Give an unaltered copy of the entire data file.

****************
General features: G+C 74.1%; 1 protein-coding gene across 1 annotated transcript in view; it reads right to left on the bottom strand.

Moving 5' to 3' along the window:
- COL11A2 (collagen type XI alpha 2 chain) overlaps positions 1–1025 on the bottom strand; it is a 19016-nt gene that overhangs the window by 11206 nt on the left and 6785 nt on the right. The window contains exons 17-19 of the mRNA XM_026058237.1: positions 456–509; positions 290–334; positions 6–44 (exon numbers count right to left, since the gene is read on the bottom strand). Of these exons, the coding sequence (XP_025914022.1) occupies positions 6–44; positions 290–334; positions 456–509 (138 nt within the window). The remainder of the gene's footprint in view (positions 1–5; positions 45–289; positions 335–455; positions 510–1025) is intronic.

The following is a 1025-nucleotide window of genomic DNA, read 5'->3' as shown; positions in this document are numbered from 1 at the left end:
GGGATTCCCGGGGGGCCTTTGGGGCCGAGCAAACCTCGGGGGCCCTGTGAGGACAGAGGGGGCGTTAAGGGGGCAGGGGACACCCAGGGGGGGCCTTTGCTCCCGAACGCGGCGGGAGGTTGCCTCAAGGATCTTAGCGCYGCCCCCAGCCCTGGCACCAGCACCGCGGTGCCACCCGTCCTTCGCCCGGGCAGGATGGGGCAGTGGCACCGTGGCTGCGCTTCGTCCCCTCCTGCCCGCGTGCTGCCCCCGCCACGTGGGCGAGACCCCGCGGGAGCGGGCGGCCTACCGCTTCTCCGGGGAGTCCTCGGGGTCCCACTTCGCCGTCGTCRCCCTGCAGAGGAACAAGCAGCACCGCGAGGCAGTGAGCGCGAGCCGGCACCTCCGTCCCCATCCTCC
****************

General features: G+C 74.1%; 1 protein-coding gene across 1 annotated transcript in view; it reads right to left on the bottom strand.

Moving 5' to 3' along the window:
- COL11A2 (collagen type XI alpha 2 chain) overlaps positions 1–1025 on the bottom strand; it is a 19016-nt gene that overhangs the window by 11206 nt on the left and 6785 nt on the right. The window contains exons 17-19 of the mRNA XM_026058237.1: positions 456–509; positions 290–334; positions 6–44 (exon numbers count right to left, since the gene is read on the bottom strand). Of these exons, the coding sequence (XP_025914022.1) occupies positions 6–44; positions 290–334; positions 456–509 (138 nt within the window). The remainder of the gene's footprint in view (positions 1–5; positions 45–289; positions 335–455; positions 510–1025) is intronic.

The following is a 1025-nucleotide window of genomic DNA, read 5'->3' as shown; positions in this document are numbered from 1 at the left end:
GGGATTCCCGGGGGGCCTTTGGGGCCGAGCAAACCTCGGGGGCCCTGTGAGGACAGAGGGGGCGTTAAGGGGGCAGGGGACACCCAGGGGGGGCCTTTGCTCCCGAACGCGGCGGGAGGTTGCCTCAAGGATCTTAGCGCYGCCCCCAGCCCTGGCACCAGCACCGCGGTGCCACCCGTCCTTCGCCCGGGCAGGATGGGGCAGTGGCACCGTGGCTGCGCTTCGTCCCCTCCTGCCCGCGTGCTGCCCCCGCCACGTGGGCGAGACCCCGCGGGAGCGGGCGGCCTACCGCTTCTCCGGGGAGTCCTCGGGGTCCCACTTCGCCGTCGTCRCCCTGCAGAGGAACAAGCAGCACCGCGAGGCAGTGAGCGCGAGCCGGCACCTCCGTCCCCATCCTCC